It's not really something that you think about too much when you're young right? When you are in your 20's, you pretty much feel awesome all the time. It's not hard to stand up, stairs don't scare you, and your sick days are mainly used for the day after the Super Bowl.
We don't think about health because we feel invincible. It's great.
Here comes the sad part of my job. Unfortunately, the fun times do come to an end. And no, I'm not talking about death or anything that morbid. There will be a day when our good health starts to slip a little bit, and those stairs look a little bit taller than they used to. The couch is going to seem lower than you remembered it being before. You might have to take two sick days after the Super Bowl. Getting old sucks, just ask any old person you know.
It's honestly really hard for Millennials to keep an eye on the future of our health, much less plan for it. I'm sure I'm not the only one that paid for health insurance the past three years and went to the doctor once (still upset about that by the way).
HOWEVER, as we get closer to our 30's Millennials should start planning to use that insurance more, especially when we start to make families and have kids. If I haven't mentioned it before, kids cost a lot and get sick all the time. Fortunately, there are tools out there that can help you prepare for higher health care costs down the road.
A HSA (Health Savings Account) is a great way to save yourself some money when you get to that point.
I'm sure you've heard of a Health Savings Account, but you are probably like me and had no idea what they were used for until recently. Basically, an HSA is exactly what the name says. It's savings account that is used exclusively for health care expenses. You can get an HSA through most major banks, but you have to qualify through your existing health insurance plan. You can generally find out if you qualify by looking at your insurance policy outlines that you've never read before.
Here a few quick facts about HSA's and their benefits:
– The money that you deposit into a Health Savings Account is NOT taxed when you put it in or taxed when you use it for health care expenses. I'll get to this later in the post.
– Some companies contribute to HSA plans similar to the way they would contribute to a 401k plan.
– You need to have a high-deductible health insurance plan to qualify.
– The money in the account can be used to pay for anything health care related, from doctor visit copay's to Ibuprofen at the grocery store.
– HSA's can be part of a solid strategy to budget for your health care expenses for the year.
– You can only put a limited amount of money in a Health Savings Account every year. For 2015 the limit is $3,350 for single homies, and $6,650 for the married people.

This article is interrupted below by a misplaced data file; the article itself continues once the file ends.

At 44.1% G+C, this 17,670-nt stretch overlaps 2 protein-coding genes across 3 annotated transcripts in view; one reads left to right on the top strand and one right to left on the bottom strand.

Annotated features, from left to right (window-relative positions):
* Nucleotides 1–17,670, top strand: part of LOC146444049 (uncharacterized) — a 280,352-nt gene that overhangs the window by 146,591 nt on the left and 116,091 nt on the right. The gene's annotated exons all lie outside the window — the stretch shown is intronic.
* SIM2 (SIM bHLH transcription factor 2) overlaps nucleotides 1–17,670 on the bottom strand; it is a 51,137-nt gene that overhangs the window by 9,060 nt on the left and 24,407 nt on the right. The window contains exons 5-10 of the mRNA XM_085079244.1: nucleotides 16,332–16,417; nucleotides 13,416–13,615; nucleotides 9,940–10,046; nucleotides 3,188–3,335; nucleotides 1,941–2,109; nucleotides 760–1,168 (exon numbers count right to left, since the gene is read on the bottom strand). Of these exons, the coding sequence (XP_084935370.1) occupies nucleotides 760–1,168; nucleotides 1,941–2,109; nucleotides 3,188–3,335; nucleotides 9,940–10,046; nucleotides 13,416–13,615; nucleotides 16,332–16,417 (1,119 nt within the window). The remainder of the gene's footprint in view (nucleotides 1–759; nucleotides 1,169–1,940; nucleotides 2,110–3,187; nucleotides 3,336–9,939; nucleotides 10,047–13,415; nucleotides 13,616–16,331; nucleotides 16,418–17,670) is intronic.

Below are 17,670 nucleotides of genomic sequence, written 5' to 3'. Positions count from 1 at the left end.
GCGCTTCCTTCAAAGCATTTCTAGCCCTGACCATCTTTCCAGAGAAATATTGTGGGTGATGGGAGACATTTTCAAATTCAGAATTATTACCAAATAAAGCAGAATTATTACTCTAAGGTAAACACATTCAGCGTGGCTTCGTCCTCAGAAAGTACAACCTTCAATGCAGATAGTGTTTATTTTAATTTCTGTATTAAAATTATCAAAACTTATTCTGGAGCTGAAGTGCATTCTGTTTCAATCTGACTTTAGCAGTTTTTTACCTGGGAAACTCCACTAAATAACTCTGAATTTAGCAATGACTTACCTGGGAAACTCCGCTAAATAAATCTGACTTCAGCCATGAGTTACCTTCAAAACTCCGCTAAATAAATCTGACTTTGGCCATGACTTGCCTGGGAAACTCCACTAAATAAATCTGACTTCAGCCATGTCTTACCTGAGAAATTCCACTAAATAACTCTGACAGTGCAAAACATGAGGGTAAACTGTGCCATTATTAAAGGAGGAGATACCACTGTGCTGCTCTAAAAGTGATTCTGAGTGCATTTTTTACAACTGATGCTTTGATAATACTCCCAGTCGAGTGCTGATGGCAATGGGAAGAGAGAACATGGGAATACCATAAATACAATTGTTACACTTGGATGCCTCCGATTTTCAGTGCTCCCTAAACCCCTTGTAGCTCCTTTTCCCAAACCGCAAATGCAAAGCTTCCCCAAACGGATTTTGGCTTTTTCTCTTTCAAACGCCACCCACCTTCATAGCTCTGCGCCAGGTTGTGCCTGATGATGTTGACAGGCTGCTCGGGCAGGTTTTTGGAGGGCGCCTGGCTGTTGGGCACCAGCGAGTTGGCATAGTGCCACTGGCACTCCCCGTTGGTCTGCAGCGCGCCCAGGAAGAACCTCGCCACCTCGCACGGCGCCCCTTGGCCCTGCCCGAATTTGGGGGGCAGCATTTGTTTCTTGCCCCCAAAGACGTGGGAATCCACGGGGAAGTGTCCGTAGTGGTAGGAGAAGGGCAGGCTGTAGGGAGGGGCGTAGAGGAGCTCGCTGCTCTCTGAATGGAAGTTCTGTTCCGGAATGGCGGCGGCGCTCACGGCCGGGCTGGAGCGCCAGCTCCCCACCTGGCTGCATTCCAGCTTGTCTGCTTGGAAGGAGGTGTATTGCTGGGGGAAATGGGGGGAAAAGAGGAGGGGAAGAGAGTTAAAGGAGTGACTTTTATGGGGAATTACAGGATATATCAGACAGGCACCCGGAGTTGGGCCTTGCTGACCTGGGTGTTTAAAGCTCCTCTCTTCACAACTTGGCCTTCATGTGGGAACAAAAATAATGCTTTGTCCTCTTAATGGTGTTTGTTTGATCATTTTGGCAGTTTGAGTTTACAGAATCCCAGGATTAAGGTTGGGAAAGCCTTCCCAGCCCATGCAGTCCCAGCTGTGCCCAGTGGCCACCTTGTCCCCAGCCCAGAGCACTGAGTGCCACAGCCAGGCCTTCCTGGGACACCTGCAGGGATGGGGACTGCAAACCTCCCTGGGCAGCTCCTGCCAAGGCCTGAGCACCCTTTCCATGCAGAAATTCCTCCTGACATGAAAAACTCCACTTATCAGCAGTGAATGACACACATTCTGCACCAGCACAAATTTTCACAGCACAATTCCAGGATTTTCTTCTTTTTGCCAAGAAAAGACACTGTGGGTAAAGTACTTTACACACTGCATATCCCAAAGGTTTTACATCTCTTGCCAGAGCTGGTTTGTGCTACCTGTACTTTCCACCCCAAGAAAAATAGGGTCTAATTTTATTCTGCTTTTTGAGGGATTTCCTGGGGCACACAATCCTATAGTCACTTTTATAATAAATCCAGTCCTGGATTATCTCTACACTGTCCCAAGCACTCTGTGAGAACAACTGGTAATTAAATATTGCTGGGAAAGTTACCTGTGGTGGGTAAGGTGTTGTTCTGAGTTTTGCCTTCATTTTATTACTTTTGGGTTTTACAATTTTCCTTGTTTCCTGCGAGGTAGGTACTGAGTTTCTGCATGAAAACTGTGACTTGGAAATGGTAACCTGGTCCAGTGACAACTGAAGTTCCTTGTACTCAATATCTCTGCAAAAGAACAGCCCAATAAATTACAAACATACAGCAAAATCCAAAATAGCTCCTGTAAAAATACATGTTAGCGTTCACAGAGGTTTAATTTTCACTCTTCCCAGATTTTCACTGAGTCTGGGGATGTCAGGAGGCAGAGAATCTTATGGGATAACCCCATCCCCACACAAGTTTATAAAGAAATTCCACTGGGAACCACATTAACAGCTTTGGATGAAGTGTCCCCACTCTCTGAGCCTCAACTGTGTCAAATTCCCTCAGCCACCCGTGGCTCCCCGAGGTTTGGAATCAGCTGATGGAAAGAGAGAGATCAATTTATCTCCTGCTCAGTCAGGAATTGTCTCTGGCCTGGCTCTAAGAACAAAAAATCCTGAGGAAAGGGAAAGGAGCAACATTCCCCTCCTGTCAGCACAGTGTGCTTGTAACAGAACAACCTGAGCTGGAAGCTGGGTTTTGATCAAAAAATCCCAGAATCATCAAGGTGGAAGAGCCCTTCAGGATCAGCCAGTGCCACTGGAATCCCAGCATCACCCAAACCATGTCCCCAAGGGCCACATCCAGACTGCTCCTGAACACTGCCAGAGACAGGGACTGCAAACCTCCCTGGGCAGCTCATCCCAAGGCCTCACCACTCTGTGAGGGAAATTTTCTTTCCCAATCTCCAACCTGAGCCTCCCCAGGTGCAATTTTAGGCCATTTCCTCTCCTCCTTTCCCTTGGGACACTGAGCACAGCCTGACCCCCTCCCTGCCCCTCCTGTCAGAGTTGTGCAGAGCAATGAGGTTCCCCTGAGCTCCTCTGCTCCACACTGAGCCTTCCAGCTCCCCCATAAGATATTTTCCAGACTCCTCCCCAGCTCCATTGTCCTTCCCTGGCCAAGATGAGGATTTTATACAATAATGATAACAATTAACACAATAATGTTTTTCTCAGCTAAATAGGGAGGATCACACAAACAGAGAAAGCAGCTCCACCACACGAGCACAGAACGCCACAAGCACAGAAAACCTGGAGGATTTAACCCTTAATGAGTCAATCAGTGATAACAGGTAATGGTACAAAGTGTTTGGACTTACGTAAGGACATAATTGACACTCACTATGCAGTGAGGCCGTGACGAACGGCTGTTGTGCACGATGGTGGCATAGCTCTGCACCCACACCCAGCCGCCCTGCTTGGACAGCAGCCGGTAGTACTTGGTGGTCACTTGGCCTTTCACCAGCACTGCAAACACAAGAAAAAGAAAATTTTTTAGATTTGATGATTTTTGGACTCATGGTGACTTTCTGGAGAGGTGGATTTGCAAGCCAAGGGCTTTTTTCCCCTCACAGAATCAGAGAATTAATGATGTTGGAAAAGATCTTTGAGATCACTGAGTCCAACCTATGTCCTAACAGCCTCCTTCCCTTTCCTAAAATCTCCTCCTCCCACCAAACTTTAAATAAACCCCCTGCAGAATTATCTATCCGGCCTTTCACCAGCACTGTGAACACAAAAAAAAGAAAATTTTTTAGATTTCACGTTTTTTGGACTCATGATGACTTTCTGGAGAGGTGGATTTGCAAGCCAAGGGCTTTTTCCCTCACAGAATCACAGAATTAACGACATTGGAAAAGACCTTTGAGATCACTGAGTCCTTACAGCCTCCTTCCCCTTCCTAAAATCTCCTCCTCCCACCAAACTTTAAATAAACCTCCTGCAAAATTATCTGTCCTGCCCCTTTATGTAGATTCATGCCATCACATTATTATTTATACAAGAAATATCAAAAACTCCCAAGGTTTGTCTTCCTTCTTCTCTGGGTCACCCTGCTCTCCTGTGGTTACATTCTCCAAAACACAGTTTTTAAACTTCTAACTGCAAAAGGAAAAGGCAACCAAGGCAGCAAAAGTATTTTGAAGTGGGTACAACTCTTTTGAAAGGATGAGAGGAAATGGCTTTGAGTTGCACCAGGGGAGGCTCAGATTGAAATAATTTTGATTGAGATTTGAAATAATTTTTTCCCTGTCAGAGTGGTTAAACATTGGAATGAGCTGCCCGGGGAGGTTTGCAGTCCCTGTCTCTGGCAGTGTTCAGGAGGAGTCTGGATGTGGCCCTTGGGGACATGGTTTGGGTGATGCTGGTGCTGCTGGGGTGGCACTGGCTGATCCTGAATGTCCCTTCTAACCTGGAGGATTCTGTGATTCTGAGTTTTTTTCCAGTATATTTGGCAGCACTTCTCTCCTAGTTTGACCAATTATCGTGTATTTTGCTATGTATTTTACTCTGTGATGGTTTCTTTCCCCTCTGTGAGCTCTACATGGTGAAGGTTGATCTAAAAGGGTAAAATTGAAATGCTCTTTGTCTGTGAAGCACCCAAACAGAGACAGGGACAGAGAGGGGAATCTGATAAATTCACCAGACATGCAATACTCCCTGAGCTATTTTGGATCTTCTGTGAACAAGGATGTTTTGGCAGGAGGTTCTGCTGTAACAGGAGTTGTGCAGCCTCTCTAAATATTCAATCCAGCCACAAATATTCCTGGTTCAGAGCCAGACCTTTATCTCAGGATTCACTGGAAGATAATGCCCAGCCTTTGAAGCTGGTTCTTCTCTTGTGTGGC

– The funds in a Health Savings Account can be invested into stocks and bonds (although you should leave enough cash out for health care expenses).
– You can get an HSA if you are on Obamacare, or SCOTUScare, or whatever people call it now.
Before I go on, we need to talk about Pre-Tax vs. Post-Tax dollars, and why it's important to know which is which.
Tax benefits are the heart of what makes an Health Savings Account useful for saving money. In an effort to slightly reduce the country's health care costs, the government gives HSA users the benefit of claiming deposited funds as a tax deduction similar to IRA contributions. The government wants you to plan ahead, so they make it worth while for you to use an HSA. This means that every dollar you put in the account will not be pillaged by Uncle Sam, making that money the Pre-Tax variety. If you use your normal personal funds (i.e. pay with your debit card because Millennials don't even know what cash looks like anymore), you are paying with post-tax dollars.
Check out this easy example:
Say you make $45,000 a year. You are in the 25% tax bracket, and will be taxed accordingly when tax time rolls around. However, if you make a $3,000 contribution to an HSA account during the year you will only have to pay taxes on $42,000 of your salary. The $3,000 you put in the HSA are now magically pre-tax dollars that will not be taxed! You can look at it like you are paying for your health care expenses with a sweet tax coupon.
Pre-tax dollars = discounted. Post-tax dollars = more expensive.
I hope that makes sense, because I feel like I explained it well.
You will have to pay for health care stuff eventually, so why not do it with a smaller tax bill later on?
Check out you health care policy or contact your provider and see if you qualify to open a health savings account. There are a TON of benefits to using an HSA, and not much downside as far as I'm concerned.